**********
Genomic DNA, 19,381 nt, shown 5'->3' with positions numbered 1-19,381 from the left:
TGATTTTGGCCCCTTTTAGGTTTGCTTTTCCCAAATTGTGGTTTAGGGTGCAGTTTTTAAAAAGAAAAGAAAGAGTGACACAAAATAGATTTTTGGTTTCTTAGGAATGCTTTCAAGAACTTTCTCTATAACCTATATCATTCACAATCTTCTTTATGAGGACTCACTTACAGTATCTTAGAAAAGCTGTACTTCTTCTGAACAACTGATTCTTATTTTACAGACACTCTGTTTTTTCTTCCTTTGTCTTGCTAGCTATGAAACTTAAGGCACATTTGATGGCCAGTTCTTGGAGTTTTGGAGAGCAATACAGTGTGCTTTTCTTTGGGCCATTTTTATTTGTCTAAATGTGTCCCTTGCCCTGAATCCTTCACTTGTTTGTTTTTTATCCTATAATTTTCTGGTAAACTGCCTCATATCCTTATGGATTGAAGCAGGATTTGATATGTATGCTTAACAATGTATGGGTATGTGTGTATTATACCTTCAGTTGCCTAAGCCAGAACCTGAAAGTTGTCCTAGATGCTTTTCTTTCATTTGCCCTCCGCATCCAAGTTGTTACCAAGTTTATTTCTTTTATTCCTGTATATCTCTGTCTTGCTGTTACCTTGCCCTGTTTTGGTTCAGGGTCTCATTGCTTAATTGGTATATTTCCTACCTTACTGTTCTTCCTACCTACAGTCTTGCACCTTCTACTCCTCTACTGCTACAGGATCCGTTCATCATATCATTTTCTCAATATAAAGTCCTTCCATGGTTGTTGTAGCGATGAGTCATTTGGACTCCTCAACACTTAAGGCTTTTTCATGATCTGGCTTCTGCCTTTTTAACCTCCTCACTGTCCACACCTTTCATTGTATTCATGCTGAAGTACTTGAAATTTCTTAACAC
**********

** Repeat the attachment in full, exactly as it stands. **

Genomic DNA, 19,381 nt, shown 5'->3' with positions numbered 1-19,381 from the left:
TGATTTTGGCCCCTTTTAGGTTTGCTTTTCCCAAATTGTGGTTTAGGGTGCAGTTTTTAAAAAGAAAAGAAAGAGTGACACAAAATAGATTTTTGGTTTCTTAGGAATGCTTTCAAGAACTTTCTCTATAACCTATATCATTCACAATCTTCTTTATGAGGACTCACTTACAGTATCTTAGAAAAGCTGTACTTCTTCTGAACAACTGATTCTTATTTTACAGACACTCTGTTTTTTCTTCCTTTGTCTTGCTAGCTATGAAACTTAAGGCACATTTGATGGCCAGTTCTTGGAGTTTTGGAGAGCAATACAGTGTGCTTTTCTTTGGGCCATTTTTATTTGTCTAAATGTGTCCCTTGCCCTGAATCCTTCACTTGTTTGTTTTTTATCCTATAATTTTCTGGTAAACTGCCTCATATCCTTATGGATTGAAGCAGGATTTGATATGTATGCTTAACAATGTATGGGTATGTGTGTATTATACCTTCAGTTGCCTAAGCCAGAACCTGAAAGTTGTCCTAGATGCTTTTCTTTCATTTGCCCTCCGCATCCAAGTTGTTACCAAGTTTATTTCTTTTATTCCTGTATATCTCTGTCTTGCTGTTACCTTGCCCTGTTTTGGTTCAGGGTCTCATTGCTTAATTGGTATATTTCCTACCTTACTGTTCTTCCTACCTACAGTCTTGCACCTTCTACTCCTCTACTGCTACAGGATCCGTTCATCATATCATTTTCTCAATATAAAGTCCTTCCATGGTTGTTGTAGCGATGAGTCATTTGGACTCCTCAACACTTAAGGCTTTTTCATGATCTGGCTTCTGCCTTTTTAACCTCCTCACTGTCCACACCTTTCATTGTATTCATGCTGAAGTACTTGAAATTTCTTAACAC